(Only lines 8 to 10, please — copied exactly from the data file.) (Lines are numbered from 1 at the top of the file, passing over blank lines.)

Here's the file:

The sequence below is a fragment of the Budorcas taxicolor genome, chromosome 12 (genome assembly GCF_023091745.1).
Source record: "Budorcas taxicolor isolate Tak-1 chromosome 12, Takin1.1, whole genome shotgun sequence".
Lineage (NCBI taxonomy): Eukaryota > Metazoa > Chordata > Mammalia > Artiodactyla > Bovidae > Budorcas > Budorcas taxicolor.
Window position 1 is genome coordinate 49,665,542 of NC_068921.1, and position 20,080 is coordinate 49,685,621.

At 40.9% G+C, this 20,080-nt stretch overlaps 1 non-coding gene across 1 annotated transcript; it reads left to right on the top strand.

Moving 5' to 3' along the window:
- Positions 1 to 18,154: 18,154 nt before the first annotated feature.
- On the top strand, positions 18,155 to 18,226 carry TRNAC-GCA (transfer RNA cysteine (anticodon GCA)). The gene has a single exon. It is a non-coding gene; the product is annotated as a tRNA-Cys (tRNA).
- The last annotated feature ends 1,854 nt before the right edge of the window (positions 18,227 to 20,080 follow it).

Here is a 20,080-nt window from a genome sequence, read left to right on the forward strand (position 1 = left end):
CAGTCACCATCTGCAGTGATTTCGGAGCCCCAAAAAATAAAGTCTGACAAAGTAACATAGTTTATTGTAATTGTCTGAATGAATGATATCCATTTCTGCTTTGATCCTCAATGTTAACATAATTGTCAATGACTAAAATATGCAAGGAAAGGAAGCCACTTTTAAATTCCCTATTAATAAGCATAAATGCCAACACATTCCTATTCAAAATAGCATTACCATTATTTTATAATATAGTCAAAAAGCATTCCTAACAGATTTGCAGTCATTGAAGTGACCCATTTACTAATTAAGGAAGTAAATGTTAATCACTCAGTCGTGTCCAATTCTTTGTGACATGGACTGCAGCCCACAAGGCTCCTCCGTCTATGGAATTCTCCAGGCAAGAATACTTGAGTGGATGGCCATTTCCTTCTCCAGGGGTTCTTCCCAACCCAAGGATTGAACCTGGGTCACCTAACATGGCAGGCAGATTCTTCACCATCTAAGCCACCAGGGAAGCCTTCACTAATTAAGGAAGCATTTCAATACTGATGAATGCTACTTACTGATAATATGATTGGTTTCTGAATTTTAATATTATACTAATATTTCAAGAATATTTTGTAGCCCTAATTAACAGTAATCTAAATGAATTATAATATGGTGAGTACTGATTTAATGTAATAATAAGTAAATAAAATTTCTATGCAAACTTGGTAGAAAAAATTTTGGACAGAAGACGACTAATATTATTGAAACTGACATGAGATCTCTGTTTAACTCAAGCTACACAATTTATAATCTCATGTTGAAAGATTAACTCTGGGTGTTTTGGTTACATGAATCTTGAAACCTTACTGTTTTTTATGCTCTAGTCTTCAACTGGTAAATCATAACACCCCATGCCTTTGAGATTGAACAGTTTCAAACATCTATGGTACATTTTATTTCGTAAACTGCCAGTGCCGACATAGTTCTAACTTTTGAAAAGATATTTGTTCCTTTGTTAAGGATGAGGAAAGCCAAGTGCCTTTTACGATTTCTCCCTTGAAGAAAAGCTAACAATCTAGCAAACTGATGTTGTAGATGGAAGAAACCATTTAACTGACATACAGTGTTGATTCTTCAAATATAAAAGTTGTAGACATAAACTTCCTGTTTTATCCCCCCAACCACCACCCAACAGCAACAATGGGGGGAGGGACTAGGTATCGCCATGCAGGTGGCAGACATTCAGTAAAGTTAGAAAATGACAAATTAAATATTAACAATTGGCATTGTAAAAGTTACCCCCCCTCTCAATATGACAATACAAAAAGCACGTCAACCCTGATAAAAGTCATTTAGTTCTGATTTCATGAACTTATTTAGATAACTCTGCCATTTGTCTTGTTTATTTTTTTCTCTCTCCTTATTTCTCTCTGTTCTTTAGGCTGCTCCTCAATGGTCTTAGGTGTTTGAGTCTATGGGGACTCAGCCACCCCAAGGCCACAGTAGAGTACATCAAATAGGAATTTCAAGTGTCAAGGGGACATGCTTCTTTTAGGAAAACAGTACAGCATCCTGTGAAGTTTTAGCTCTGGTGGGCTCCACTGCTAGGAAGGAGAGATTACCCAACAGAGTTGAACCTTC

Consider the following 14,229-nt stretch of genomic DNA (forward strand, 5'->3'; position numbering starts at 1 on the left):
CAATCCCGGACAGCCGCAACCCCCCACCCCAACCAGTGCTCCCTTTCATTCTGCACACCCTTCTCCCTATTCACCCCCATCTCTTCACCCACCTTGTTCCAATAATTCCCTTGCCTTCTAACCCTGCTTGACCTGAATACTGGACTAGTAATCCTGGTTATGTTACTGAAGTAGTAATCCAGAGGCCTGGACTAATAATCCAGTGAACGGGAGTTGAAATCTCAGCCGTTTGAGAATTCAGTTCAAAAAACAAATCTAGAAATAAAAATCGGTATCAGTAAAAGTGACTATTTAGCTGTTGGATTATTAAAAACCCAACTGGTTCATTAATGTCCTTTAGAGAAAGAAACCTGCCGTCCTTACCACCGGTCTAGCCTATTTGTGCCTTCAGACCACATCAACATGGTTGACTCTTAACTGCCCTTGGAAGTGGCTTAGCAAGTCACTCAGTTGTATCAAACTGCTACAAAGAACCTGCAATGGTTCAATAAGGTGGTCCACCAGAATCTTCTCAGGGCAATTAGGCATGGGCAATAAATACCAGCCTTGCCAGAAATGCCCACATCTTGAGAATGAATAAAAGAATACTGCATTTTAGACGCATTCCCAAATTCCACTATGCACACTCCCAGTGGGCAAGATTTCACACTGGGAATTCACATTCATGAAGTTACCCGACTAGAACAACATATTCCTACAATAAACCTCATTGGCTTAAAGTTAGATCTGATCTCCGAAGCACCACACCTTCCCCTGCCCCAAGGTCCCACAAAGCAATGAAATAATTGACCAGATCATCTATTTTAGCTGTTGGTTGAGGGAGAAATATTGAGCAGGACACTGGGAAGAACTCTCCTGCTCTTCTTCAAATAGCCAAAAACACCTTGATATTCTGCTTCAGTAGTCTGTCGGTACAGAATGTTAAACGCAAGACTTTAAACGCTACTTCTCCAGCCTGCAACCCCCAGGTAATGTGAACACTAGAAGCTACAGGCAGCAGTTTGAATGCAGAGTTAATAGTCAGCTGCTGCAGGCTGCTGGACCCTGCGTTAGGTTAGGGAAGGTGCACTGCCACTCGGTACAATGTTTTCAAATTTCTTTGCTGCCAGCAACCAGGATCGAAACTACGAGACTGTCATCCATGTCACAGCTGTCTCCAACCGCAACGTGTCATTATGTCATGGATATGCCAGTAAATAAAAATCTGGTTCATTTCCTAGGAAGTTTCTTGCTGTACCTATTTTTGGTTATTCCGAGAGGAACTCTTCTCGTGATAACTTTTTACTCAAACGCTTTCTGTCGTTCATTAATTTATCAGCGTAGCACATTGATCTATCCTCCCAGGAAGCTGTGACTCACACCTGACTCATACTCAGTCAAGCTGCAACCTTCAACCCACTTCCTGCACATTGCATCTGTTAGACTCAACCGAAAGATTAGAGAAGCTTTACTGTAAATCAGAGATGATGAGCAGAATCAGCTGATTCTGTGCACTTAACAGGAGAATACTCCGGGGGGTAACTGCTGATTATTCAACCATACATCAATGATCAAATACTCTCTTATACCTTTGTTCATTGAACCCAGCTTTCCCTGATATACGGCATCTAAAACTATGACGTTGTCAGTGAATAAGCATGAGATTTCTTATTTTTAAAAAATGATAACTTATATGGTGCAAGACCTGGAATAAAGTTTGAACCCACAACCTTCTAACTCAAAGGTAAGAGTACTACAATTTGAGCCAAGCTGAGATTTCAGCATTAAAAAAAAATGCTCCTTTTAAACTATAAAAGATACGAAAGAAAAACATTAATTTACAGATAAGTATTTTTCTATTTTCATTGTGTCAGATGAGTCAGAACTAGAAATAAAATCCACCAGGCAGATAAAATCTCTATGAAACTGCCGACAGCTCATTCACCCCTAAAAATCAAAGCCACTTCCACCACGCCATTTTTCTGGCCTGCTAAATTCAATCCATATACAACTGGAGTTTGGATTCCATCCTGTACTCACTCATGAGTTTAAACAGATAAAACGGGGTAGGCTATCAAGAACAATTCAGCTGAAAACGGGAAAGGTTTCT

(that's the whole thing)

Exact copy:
- On the top strand, positions 18,155 to 18,226 carry TRNAC-GCA (transfer RNA cysteine (anticodon GCA)). The gene has a single exon. It is a non-coding gene; the product is annotated as a tRNA-Cys (tRNA).
- The last annotated feature ends 1,854 nt before the right edge of the window (positions 18,227 to 20,080 follow it).

Here is a 20,080-nt window from a genome sequence, read left to right on the forward strand (position 1 = left end):